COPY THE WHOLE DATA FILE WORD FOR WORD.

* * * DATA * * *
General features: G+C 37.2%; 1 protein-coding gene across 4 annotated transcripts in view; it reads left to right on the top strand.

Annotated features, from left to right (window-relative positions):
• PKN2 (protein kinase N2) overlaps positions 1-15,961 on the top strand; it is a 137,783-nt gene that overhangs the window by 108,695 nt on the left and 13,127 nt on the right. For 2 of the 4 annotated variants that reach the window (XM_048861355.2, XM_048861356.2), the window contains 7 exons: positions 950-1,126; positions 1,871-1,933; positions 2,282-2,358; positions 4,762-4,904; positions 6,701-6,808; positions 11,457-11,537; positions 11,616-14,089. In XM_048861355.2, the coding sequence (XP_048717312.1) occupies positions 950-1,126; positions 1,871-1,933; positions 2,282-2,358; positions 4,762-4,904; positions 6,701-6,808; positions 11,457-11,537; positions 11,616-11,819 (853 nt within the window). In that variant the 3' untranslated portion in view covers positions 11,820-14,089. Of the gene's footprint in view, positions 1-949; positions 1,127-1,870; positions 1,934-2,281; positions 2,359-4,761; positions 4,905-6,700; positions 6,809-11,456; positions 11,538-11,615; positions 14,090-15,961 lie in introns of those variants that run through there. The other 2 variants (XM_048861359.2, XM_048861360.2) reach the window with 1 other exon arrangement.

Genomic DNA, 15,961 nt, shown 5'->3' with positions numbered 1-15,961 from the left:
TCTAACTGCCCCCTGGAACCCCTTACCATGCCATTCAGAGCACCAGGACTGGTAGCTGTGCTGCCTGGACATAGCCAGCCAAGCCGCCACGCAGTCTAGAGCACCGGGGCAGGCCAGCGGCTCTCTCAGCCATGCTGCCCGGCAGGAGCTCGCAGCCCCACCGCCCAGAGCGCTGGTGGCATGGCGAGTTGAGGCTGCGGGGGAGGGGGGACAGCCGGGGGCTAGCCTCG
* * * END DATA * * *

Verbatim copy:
General features: G+C 37.2%; 1 protein-coding gene across 4 annotated transcripts in view; it reads left to right on the top strand.

Annotated features, from left to right (window-relative positions):
• PKN2 (protein kinase N2) overlaps positions 1-15,961 on the top strand; it is a 137,783-nt gene that overhangs the window by 108,695 nt on the left and 13,127 nt on the right. For 2 of the 4 annotated variants that reach the window (XM_048861355.2, XM_048861356.2), the window contains 7 exons: positions 950-1,126; positions 1,871-1,933; positions 2,282-2,358; positions 4,762-4,904; positions 6,701-6,808; positions 11,457-11,537; positions 11,616-14,089. In XM_048861355.2, the coding sequence (XP_048717312.1) occupies positions 950-1,126; positions 1,871-1,933; positions 2,282-2,358; positions 4,762-4,904; positions 6,701-6,808; positions 11,457-11,537; positions 11,616-11,819 (853 nt within the window). In that variant the 3' untranslated portion in view covers positions 11,820-14,089. Of the gene's footprint in view, positions 1-949; positions 1,127-1,870; positions 1,934-2,281; positions 2,359-4,761; positions 4,905-6,700; positions 6,809-11,456; positions 11,538-11,615; positions 14,090-15,961 lie in introns of those variants that run through there. The other 2 variants (XM_048861359.2, XM_048861360.2) reach the window with 1 other exon arrangement.

Genomic DNA, 15,961 nt, shown 5'->3' with positions numbered 1-15,961 from the left:
TCTAACTGCCCCCTGGAACCCCTTACCATGCCATTCAGAGCACCAGGACTGGTAGCTGTGCTGCCTGGACATAGCCAGCCAAGCCGCCACGCAGTCTAGAGCACCGGGGCAGGCCAGCGGCTCTCTCAGCCATGCTGCCCGGCAGGAGCTCGCAGCCCCACCGCCCAGAGCGCTGGTGGCATGGCGAGTTGAGGCTGCGGGGGAGGGGGGACAGCCGGGGGCTAGCCTCG